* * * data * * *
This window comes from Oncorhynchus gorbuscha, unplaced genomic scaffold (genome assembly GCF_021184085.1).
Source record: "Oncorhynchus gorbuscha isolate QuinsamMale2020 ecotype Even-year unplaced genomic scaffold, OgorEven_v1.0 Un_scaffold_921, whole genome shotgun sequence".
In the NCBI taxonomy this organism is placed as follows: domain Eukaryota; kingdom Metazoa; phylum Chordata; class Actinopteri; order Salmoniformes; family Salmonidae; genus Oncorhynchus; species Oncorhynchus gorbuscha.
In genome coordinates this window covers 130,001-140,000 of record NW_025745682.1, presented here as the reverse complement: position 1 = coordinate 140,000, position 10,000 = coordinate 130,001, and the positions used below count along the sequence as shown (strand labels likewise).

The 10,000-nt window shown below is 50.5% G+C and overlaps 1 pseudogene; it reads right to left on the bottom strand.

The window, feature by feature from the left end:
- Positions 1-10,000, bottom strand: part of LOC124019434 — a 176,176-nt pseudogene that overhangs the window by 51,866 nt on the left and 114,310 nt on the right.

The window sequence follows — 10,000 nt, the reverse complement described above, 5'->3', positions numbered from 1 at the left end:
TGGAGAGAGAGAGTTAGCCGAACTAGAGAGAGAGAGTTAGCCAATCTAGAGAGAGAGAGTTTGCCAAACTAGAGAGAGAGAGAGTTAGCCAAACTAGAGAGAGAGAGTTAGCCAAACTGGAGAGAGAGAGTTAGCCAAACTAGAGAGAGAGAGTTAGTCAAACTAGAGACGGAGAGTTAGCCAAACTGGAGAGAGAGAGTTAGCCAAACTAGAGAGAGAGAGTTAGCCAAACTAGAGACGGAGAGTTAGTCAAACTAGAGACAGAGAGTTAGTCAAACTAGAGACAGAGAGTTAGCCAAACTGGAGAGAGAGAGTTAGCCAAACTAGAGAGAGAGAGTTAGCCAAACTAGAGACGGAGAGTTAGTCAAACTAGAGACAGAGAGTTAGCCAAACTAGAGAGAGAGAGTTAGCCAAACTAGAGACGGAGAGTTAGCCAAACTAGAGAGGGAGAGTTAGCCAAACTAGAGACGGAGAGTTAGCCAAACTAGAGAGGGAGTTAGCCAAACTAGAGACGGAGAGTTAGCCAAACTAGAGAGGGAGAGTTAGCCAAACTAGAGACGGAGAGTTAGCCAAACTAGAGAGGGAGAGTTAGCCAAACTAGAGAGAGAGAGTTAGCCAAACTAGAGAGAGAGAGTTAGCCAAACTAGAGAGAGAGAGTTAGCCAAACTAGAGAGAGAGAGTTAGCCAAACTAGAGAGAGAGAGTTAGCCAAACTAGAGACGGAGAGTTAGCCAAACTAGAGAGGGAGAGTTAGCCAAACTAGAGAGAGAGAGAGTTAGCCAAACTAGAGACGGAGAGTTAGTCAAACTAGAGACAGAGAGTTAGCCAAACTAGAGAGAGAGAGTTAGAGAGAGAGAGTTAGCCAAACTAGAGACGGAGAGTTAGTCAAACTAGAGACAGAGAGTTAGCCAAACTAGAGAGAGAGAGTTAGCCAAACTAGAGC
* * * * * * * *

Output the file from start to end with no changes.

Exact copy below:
This window comes from Oncorhynchus gorbuscha, unplaced genomic scaffold (genome assembly GCF_021184085.1).
Source record: "Oncorhynchus gorbuscha isolate QuinsamMale2020 ecotype Even-year unplaced genomic scaffold, OgorEven_v1.0 Un_scaffold_921, whole genome shotgun sequence".
In the NCBI taxonomy this organism is placed as follows: domain Eukaryota; kingdom Metazoa; phylum Chordata; class Actinopteri; order Salmoniformes; family Salmonidae; genus Oncorhynchus; species Oncorhynchus gorbuscha.
In genome coordinates this window covers 130,001-140,000 of record NW_025745682.1, presented here as the reverse complement: position 1 = coordinate 140,000, position 10,000 = coordinate 130,001, and the positions used below count along the sequence as shown (strand labels likewise).

The 10,000-nt window shown below is 50.5% G+C and overlaps 1 pseudogene; it reads right to left on the bottom strand.

The window, feature by feature from the left end:
- Positions 1-10,000, bottom strand: part of LOC124019434 — a 176,176-nt pseudogene that overhangs the window by 51,866 nt on the left and 114,310 nt on the right.

The window sequence follows — 10,000 nt, the reverse complement described above, 5'->3', positions numbered from 1 at the left end:
TGGAGAGAGAGAGTTAGCCGAACTAGAGAGAGAGAGTTAGCCAATCTAGAGAGAGAGAGTTTGCCAAACTAGAGAGAGAGAGAGTTAGCCAAACTAGAGAGAGAGAGTTAGCCAAACTGGAGAGAGAGAGTTAGCCAAACTAGAGAGAGAGAGTTAGTCAAACTAGAGACGGAGAGTTAGCCAAACTGGAGAGAGAGAGTTAGCCAAACTAGAGAGAGAGAGTTAGCCAAACTAGAGACGGAGAGTTAGTCAAACTAGAGACAGAGAGTTAGTCAAACTAGAGACAGAGAGTTAGCCAAACTGGAGAGAGAGAGTTAGCCAAACTAGAGAGAGAGAGTTAGCCAAACTAGAGACGGAGAGTTAGTCAAACTAGAGACAGAGAGTTAGCCAAACTAGAGAGAGAGAGTTAGCCAAACTAGAGACGGAGAGTTAGCCAAACTAGAGAGGGAGAGTTAGCCAAACTAGAGACGGAGAGTTAGCCAAACTAGAGAGGGAGTTAGCCAAACTAGAGACGGAGAGTTAGCCAAACTAGAGAGGGAGAGTTAGCCAAACTAGAGACGGAGAGTTAGCCAAACTAGAGAGGGAGAGTTAGCCAAACTAGAGAGAGAGAGTTAGCCAAACTAGAGAGAGAGAGTTAGCCAAACTAGAGAGAGAGAGTTAGCCAAACTAGAGAGAGAGAGTTAGCCAAACTAGAGAGAGAGAGTTAGCCAAACTAGAGACGGAGAGTTAGCCAAACTAGAGAGGGAGAGTTAGCCAAACTAGAGAGAGAGAGAGTTAGCCAAACTAGAGACGGAGAGTTAGTCAAACTAGAGACAGAGAGTTAGCCAAACTAGAGAGAGAGAGTTAGAGAGAGAGAGTTAGCCAAACTAGAGACGGAGAGTTAGTCAAACTAGAGACAGAGAGTTAGCCAAACTAGAGAGAGAGAGTTAGCCAAACTAGAGC